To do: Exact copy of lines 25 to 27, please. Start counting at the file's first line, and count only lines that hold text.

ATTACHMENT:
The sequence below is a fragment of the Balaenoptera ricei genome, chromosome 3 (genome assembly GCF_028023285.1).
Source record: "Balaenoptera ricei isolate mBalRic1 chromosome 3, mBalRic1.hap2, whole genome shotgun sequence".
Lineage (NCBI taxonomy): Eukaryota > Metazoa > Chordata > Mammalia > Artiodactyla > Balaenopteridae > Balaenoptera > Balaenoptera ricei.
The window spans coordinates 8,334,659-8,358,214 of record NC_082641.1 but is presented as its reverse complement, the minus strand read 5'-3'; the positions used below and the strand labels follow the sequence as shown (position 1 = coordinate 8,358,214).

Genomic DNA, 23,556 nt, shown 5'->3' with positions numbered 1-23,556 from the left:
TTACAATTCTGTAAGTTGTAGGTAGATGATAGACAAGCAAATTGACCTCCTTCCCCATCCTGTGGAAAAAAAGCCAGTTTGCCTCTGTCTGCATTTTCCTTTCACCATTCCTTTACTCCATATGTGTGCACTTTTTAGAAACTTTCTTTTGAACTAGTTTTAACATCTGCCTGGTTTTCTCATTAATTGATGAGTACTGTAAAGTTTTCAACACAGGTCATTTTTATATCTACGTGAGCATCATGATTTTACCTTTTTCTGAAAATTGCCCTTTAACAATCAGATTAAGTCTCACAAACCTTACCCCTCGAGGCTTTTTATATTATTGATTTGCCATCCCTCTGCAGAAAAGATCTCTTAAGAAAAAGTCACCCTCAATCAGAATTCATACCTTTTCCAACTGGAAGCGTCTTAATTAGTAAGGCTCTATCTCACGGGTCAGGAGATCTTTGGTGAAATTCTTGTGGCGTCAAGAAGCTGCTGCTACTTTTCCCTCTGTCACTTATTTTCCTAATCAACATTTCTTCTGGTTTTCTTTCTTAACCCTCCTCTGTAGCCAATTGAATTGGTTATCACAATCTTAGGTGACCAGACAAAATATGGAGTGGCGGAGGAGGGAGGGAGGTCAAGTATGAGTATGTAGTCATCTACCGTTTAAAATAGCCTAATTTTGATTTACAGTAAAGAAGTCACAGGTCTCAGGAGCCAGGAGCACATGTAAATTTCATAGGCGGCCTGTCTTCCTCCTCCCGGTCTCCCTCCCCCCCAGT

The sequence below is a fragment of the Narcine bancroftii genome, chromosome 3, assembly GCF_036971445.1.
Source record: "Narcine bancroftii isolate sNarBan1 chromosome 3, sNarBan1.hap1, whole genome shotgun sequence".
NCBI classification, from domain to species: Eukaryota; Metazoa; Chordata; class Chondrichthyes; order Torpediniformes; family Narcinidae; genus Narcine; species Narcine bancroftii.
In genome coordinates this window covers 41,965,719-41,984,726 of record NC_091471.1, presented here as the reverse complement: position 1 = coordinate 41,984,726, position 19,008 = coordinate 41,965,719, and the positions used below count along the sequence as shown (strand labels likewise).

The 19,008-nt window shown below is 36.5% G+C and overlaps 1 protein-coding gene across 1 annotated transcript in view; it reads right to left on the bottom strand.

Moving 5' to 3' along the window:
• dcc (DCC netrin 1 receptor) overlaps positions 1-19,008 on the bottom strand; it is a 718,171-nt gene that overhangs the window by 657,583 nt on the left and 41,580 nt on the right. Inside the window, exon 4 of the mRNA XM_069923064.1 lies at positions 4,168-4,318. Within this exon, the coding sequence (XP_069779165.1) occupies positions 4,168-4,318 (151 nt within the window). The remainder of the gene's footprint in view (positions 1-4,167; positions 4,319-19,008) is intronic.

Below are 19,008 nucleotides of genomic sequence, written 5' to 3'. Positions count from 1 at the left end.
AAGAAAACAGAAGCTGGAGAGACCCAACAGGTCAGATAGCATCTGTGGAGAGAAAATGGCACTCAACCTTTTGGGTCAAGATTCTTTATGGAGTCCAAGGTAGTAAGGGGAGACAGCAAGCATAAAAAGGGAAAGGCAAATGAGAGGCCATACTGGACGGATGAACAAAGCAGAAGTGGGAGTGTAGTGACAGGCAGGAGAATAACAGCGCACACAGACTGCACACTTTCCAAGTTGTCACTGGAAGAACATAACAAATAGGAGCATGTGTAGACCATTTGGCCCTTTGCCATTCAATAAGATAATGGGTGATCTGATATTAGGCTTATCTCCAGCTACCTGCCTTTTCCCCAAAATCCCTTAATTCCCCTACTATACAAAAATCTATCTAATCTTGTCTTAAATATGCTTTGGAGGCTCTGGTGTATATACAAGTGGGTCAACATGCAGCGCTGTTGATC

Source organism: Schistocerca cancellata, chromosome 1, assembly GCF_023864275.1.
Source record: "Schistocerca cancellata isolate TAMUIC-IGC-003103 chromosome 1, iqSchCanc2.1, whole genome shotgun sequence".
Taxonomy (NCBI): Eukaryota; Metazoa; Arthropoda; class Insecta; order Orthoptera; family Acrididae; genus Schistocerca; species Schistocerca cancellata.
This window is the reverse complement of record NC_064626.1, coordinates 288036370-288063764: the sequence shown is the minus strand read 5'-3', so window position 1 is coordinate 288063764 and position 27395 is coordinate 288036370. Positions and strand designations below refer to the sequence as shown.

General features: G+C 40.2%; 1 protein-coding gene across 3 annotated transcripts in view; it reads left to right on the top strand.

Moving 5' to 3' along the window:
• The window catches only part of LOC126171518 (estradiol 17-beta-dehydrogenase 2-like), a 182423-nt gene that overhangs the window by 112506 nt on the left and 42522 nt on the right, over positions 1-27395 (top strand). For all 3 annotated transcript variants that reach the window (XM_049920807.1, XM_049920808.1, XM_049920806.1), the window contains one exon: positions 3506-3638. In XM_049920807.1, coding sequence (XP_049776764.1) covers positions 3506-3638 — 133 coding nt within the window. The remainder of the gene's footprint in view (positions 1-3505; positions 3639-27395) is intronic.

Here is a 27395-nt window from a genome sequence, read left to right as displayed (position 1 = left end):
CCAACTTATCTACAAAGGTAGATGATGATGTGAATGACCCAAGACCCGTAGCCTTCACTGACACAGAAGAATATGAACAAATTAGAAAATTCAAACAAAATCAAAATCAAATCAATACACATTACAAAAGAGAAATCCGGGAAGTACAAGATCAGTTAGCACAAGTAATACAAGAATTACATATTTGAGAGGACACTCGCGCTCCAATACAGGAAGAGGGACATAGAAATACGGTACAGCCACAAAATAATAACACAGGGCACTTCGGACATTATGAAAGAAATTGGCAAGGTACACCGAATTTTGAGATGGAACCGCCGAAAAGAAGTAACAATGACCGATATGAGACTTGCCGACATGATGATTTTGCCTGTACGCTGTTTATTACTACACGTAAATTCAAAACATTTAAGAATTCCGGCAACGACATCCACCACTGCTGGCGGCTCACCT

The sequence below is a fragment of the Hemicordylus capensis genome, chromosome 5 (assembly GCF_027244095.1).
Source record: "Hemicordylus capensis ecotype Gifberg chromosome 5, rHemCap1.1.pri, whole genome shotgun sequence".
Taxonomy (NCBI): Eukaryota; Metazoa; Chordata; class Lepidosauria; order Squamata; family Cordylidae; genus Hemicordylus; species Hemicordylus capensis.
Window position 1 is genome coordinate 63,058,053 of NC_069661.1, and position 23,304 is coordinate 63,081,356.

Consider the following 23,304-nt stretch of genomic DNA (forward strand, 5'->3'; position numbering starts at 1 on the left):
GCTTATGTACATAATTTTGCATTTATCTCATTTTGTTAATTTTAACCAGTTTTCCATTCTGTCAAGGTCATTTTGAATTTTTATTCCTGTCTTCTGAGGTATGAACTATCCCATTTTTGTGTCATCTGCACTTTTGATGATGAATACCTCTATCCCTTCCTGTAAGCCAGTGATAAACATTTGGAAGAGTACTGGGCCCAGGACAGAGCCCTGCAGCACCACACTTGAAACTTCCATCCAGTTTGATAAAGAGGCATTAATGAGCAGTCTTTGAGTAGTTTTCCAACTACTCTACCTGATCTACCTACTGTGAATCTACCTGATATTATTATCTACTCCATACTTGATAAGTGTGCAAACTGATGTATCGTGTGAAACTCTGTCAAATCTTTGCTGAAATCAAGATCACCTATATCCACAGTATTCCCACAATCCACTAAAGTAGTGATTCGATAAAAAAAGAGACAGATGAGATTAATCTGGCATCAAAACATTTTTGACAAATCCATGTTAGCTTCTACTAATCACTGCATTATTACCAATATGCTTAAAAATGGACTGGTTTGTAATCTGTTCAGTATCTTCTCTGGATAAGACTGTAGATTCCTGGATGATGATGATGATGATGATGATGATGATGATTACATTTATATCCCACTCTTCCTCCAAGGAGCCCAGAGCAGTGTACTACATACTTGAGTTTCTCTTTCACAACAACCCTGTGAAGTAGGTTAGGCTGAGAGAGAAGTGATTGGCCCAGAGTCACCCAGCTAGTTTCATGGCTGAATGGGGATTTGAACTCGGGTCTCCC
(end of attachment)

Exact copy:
The sequence below is a fragment of the Hemicordylus capensis genome, chromosome 5 (assembly GCF_027244095.1).
Source record: "Hemicordylus capensis ecotype Gifberg chromosome 5, rHemCap1.1.pri, whole genome shotgun sequence".
Taxonomy (NCBI): Eukaryota; Metazoa; Chordata; class Lepidosauria; order Squamata; family Cordylidae; genus Hemicordylus; species Hemicordylus capensis.